Chapter 9 - Judicial Independence and Neutrality Flashcards Preview

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Flashcards in Chapter 9 - Judicial Independence and Neutrality Deck (11):

Define Judicial Independence

The principle that those in the judiciary should be free from political control


Define Judicial Neutrality

Judicial Neutrality is where the judge operates impartially without personal bias


Explain Security of Tenure

Judges are offered an open ended term, limited only by the requirement they must retire at 75


Guaranteed salaries paid from what fund?

The Consolidated Fund (Judges salaries are considered 'standing services')


The offence of contempt of court means that...

The media, ministers and other individuals are prohibited from speaking out, so justice is offered unbiased


The growing separation of powers saw...

Law Lords removed from HoL and put into a Supreme Court and the Lord Chancellor's post being downgraded (not got control of all 3 branches)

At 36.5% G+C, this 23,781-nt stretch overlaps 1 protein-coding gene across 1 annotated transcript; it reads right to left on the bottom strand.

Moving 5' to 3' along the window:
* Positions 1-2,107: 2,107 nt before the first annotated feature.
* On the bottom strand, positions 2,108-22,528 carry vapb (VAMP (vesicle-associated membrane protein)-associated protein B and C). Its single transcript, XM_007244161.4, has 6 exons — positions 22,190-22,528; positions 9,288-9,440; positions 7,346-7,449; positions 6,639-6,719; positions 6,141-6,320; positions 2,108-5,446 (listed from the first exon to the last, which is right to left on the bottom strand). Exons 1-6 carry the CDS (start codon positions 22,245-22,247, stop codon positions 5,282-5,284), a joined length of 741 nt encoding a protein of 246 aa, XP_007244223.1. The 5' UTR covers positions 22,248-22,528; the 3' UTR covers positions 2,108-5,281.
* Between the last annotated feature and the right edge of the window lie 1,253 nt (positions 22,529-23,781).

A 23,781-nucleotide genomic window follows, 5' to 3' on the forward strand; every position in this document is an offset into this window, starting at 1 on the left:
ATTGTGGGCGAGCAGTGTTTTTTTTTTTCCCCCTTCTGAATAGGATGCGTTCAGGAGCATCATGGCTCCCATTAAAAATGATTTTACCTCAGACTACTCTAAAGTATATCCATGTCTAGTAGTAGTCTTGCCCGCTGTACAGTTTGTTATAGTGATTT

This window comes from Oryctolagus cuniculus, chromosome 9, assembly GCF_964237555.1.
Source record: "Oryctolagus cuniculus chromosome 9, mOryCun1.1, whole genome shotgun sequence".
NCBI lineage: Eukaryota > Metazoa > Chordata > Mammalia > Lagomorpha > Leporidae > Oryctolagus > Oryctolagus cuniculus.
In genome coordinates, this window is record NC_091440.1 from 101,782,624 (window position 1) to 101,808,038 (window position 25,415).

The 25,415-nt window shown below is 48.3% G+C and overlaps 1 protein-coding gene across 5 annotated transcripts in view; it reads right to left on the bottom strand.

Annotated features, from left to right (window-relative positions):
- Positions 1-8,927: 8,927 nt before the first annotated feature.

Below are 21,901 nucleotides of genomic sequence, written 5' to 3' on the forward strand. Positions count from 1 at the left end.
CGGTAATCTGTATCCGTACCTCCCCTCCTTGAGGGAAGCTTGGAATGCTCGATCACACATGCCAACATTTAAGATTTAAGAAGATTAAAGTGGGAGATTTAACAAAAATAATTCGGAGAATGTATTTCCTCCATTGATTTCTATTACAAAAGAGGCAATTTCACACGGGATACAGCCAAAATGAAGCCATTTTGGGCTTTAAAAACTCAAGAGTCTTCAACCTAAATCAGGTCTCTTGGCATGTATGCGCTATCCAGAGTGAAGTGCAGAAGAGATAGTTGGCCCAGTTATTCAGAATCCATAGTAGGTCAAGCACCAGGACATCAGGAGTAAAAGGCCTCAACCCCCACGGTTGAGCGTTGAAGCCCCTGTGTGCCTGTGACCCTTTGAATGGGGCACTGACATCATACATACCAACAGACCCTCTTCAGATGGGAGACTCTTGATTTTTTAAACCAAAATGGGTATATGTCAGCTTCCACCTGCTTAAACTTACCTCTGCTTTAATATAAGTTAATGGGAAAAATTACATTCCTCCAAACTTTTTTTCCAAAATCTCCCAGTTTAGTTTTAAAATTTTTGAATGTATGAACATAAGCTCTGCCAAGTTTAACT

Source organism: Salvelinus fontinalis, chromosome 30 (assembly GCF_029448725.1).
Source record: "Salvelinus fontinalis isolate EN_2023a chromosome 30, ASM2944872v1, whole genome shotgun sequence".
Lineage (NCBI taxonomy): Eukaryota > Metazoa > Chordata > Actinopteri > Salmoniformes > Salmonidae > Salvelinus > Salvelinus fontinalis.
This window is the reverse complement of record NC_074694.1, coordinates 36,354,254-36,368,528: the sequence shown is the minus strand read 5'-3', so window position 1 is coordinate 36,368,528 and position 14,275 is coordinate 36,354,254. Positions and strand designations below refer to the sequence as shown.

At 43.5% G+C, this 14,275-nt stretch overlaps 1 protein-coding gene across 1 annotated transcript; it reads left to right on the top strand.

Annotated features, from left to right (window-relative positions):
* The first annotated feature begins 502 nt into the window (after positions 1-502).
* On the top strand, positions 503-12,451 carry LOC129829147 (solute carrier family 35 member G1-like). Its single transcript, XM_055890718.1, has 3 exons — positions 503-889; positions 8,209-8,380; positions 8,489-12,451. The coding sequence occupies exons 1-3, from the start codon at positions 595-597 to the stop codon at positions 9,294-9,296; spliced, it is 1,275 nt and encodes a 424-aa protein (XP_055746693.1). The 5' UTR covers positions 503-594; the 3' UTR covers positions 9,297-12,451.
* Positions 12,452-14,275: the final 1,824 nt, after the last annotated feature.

An independent appointments system was set up in 2005, called

The Judicial Appointments System


Senior judges are....

Extremely experienced and tend to take pride in their legal standing


How is Judicial Neutrality ensured?

The relative anonymity of senior judges
Restriction on political activity
Legal justifications of judgments have to be provided
Training (regulated by the Law Society)


What threats are there to Judicial Neutrality?

Judges are often elderly, male, white and middle class (struggle to have a totally unbiased view)
Many argue that HRA= politicisation of judicary


Define politicisation

The process by which individuals traditionally regarded as beyond the political fray are drawn to it. This has happened to the judiciary, arguably, as HRA drew it into areas of political controversy, and also because judges are appointed for political reasons

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